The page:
[Oberon] Wrong results of selected REAL multiplications

Michael Schierl schierlm at gmx.de
Fri Oct 13 23:54:54 CEST 2023


Am 13.10.2023 um 18:39 schrieb Hans Klaver:

>> The problem does not occur on a April 2016 verison of Peter's
>> emulator. This leads me to suspect that the problem may have been
>> introduced during the changes to the Floating Point-related Verilog
>> files that were made between 8 Aug 2016 and 3 Oct 2016 as
>> summarised here:
>> https://people.inf.ethz.ch/wirth/news.txt

For the record, the changes talked about are in this diff:

> Thanks for checking this.
> As I don't know much about Verilog programming I am afraid that I
> can't be of much help to pinpoint this bug and propose a solution.

I don't think having experience about Verilog programming really helps
me much in understanding this very dense code of parallel bit-twiddling
(and a significant part of the twiddling and its state machine is for
doing the "integer" multiplication of the mantissae).

> Hoping others in the community are able and willing to look into
> this.

Just starting from the facts you stated (sometimes, when multiplying a
value with mantissa # 1.0 with a value with mantissa # 1.0 and the
result has a mantissa = 1.0, the exponent is off by one), and when
looking at the changes to FPMultiplier in the commit above, I have a
suspicion ...

Just picking a few lines of the assignments from the new version (I
slightly reordered them for the argument, but that does not matter as
all those assignments happen in parallel anyway):

reg [47:0] P; // product
wire [24:0] z0;

assign e1 = e0 - 127 + P[47];

assign z0 = P[47] ? P[47:23]+1 : P[46:22]+1;  // round and normalize

assign z = (xe == 0) | (ye == 0) ? 0 :
    (~e1[8]) ? {sign, e1[7:0], z0[23:1]} :
    (~e1[7]) ? {sign, 8'b11111111, z0[23:1]} : 0;

Or condensed to the part I'd like to point out

assign e1 = <something> + P[47];

assign z0 = P[47] ? P[47:23]+1 : P[46:22]+1;  // round and normalize

assign z = <some corner cases omitted, but the main case is>
            {sign, e1[7:0], z0[23:1]};

z is our final output, and in the final step of the state machine it
gets set by using e1 as exponent and the "middle" of z0 as mantissa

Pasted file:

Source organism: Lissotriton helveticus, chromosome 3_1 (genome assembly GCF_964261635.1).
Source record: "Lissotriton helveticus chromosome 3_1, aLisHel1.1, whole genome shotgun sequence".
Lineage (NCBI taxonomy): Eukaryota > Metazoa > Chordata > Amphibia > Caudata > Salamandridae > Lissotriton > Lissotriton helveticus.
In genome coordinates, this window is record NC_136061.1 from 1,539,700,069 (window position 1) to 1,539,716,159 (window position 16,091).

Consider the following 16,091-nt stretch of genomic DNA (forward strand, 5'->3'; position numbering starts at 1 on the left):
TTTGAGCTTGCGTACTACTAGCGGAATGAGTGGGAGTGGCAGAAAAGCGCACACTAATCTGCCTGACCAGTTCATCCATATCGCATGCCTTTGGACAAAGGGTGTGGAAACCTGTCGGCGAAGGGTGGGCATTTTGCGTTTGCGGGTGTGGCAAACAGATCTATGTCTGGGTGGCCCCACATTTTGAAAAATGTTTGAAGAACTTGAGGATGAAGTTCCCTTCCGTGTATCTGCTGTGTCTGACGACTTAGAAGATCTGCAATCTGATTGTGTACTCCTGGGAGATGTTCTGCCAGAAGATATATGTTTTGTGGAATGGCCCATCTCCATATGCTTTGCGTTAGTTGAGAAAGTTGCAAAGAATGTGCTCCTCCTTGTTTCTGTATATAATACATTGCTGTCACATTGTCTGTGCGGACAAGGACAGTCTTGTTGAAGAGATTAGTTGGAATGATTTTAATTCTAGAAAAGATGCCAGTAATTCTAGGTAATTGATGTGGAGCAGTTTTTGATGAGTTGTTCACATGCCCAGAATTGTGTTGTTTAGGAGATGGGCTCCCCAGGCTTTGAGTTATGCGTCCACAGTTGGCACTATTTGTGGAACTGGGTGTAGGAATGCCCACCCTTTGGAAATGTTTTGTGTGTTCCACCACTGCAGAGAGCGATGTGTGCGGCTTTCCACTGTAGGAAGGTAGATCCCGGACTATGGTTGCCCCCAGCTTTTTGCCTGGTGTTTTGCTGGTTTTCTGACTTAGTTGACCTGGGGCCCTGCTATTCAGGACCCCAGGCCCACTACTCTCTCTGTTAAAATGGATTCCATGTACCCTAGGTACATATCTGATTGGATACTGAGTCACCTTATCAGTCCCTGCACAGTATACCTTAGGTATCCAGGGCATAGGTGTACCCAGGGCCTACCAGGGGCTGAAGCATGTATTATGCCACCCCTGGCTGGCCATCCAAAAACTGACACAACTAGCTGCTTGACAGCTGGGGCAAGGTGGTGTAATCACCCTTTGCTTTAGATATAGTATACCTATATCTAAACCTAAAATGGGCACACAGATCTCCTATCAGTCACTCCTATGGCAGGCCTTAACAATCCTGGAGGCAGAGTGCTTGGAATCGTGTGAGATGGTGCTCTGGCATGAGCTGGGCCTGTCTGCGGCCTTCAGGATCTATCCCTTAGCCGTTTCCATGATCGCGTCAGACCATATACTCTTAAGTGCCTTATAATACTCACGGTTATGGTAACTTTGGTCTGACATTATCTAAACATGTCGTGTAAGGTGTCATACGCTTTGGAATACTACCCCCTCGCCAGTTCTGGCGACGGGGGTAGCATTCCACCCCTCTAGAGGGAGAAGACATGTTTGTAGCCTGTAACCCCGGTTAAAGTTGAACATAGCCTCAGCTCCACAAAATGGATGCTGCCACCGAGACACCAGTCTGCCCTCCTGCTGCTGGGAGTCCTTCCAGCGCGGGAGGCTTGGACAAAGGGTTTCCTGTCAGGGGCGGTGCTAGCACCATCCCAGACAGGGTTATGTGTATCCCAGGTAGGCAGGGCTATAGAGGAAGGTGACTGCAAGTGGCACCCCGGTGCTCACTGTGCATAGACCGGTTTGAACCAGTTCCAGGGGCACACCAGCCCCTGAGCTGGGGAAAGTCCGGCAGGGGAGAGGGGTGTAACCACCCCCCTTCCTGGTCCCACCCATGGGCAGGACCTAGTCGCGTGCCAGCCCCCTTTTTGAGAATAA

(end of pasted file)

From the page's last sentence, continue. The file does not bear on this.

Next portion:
(while z0 is a 25-bit value, we omit the first and last bit of it. First
bit has to be 1 and is omitted in IEEE float representation, and last
bit was there for better rounding).

Both exponent and mantissa have special logic for handing the most
significant bit of the intermediate product, P[47], to be 1. In that
case we increase the exponent by 1, while at the same time shifting the
mantissa one more bit. That way, even if P[47] is not 1, P[46] is 1, so
we end up with a normalized mantissa.

Or at least, that is what you might think at first point.

Now consider the case, where (the relevant part of) P has the value of


The most significant bit is 0. Yet for the actual computation of the
mantissa, we add 1 after shifting (this bit is cut off afterwards and as
the comment suggests, this is to improve rounding of results), resulting
in a mantissa of all zeros (as the top bit is cut off as well), instead
of a mantissa of 1000000000000000000000000. The leading bit does not
matter, though, as we will discard it anyway, assuming it to be a 1.

But what does matter: For the computation of the exponent we don't take
care of the overflow of the addition and do not add an extra 1.

An easy fix would be to remove the rounding (the two +1), but then your
result would be 437FFFFFH instead of 43800000H (still a lot better than
43000000H, though). But a correct fix that keeps the rounding does not
seem to be trivial.

In the emulator source, I could easily fix this by adding an additional
if statement and just do the addition again before comparing the most
significant bit for incrementing the exponent, but I don't feel able to
do this in Verilog (while still keeping the whole circuit being fast),
especially since I don't have a way to test it on real hardware. Maybe
somebody else wants to give it a stab?

So either, change the computation of P in the previous states to add 1
there (while for the best rounding you would have to add 2 in case the
value is shifted one bit later). Or account for the extra 1 exponent in
case of overflow.

As a compromise, one could also just omit the rounding in case the value
before rounding but after normalization (or at least a significant part
of its digits) happens to be all ones; in that case, the rounding would
still happen in most cases but not in the one that currently triggers
the bug.

Or did I miss anything obvious? :)



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